Retention: Hey, stick around! Make it easier for members to be heard. WE added a half hour for informal socializing before board meetings (held at restaurants). Also, the Membership Committee makes welcome calls to new members monthly encouraging their participation and feedback.

Reclamation: We miss you! When your organization is offering new services and benefits, some lapsed members may want to re-join. Keep them in the loop! Email, call, or send them a card encouraging them to come back.

Hot Tip: One committee cannot do it all.Clarify with your Board each committee’s role. The WE board defined roles for three committees: Program, Membership, and Communications. We emailed members asking for volunteers to join these expanding committees.

Hot Tip: Flexibility is key! Meeting at a regular day and time and incorporating technology can make it easier for people to attend. Based on asking Committee members how they would prefer to meet, the WE Membership Committee meets monthly by conference call.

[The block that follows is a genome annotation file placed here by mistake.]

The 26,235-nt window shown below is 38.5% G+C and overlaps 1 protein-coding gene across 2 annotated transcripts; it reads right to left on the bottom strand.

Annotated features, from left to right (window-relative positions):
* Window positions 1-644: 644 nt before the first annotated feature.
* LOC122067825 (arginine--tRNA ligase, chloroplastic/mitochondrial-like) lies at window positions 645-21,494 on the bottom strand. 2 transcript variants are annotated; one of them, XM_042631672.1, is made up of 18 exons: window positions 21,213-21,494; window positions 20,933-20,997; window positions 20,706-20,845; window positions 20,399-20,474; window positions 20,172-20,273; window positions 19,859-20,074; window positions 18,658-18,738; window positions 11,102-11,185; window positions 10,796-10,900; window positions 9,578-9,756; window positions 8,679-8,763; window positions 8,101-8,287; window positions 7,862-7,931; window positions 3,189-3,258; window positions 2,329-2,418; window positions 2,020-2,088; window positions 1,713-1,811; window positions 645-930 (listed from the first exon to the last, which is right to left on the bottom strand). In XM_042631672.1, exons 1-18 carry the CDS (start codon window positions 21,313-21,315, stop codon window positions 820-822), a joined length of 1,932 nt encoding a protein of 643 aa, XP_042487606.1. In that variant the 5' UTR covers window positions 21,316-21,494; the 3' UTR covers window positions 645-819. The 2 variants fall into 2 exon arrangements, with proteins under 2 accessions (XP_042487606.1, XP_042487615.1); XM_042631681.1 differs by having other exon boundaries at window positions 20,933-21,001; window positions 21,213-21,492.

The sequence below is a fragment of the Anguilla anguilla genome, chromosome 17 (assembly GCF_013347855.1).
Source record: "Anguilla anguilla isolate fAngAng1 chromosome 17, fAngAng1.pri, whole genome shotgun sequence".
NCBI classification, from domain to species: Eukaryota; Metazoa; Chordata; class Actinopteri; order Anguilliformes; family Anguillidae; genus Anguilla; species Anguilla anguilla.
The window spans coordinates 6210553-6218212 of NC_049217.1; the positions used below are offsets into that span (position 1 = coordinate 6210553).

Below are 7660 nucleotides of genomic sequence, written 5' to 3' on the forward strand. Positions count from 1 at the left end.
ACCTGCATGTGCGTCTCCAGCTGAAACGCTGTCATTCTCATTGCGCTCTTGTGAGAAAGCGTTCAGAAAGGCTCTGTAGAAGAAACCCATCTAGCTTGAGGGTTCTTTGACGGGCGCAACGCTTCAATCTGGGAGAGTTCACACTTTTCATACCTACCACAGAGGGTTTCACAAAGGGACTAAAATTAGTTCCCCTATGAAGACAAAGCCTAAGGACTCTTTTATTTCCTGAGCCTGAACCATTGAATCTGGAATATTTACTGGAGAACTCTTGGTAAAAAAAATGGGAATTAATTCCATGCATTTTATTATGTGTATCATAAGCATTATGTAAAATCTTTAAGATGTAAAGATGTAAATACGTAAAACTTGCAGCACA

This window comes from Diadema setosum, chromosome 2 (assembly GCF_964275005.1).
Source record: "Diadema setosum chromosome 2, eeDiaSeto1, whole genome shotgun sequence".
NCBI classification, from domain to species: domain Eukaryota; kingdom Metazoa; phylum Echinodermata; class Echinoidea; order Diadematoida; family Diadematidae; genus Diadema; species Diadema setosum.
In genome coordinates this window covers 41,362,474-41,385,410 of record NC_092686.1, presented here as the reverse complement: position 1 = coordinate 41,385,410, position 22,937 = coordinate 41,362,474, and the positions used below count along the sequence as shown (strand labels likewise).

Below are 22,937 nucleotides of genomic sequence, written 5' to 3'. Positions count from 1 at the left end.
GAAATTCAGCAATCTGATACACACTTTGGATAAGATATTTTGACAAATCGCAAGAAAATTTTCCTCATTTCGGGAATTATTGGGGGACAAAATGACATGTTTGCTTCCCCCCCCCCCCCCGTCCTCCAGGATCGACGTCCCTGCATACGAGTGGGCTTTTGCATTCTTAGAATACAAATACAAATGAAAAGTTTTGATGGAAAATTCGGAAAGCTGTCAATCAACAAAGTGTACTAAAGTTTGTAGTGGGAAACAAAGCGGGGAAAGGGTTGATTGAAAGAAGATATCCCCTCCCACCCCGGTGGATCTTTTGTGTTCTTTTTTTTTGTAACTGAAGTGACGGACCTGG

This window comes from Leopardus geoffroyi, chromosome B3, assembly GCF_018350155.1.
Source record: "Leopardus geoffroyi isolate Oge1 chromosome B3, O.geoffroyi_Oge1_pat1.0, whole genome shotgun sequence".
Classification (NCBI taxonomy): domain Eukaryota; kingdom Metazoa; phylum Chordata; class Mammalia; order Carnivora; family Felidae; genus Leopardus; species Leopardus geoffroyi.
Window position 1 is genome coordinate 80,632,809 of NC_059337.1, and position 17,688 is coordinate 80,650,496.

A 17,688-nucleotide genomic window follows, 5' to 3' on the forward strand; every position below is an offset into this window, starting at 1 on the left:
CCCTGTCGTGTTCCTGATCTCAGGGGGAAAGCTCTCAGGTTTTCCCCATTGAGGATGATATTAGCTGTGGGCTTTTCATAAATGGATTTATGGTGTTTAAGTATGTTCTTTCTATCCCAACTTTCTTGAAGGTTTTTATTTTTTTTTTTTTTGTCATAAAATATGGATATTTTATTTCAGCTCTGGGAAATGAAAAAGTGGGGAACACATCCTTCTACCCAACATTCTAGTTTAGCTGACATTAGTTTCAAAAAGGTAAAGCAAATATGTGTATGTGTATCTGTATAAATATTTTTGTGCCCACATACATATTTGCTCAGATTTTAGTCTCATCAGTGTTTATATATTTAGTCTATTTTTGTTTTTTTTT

Hot Tip: Evaluation time! To understand trends and track our progress, the WE Membership Committee provides monthly statistics from our analysis of information in the membership database. Below is an example chart from our last report.

Wright

Rad Resource: Membership management software makes it easier to manage membership data. WE uses Wild Apricot, a system that includes membership management, website content management, and email management.

Rad Resource: Toastmasters Clubs are a great way to hone leadership and public speaking skills that you can use at any organization. Toastmasters provides training and a detailedClub Leadership Handbookfor all Club officers, including the Vice President Membership, who would create and oversee the Membership Committee.

What has worked and what has not for membership building at your local evaluation association?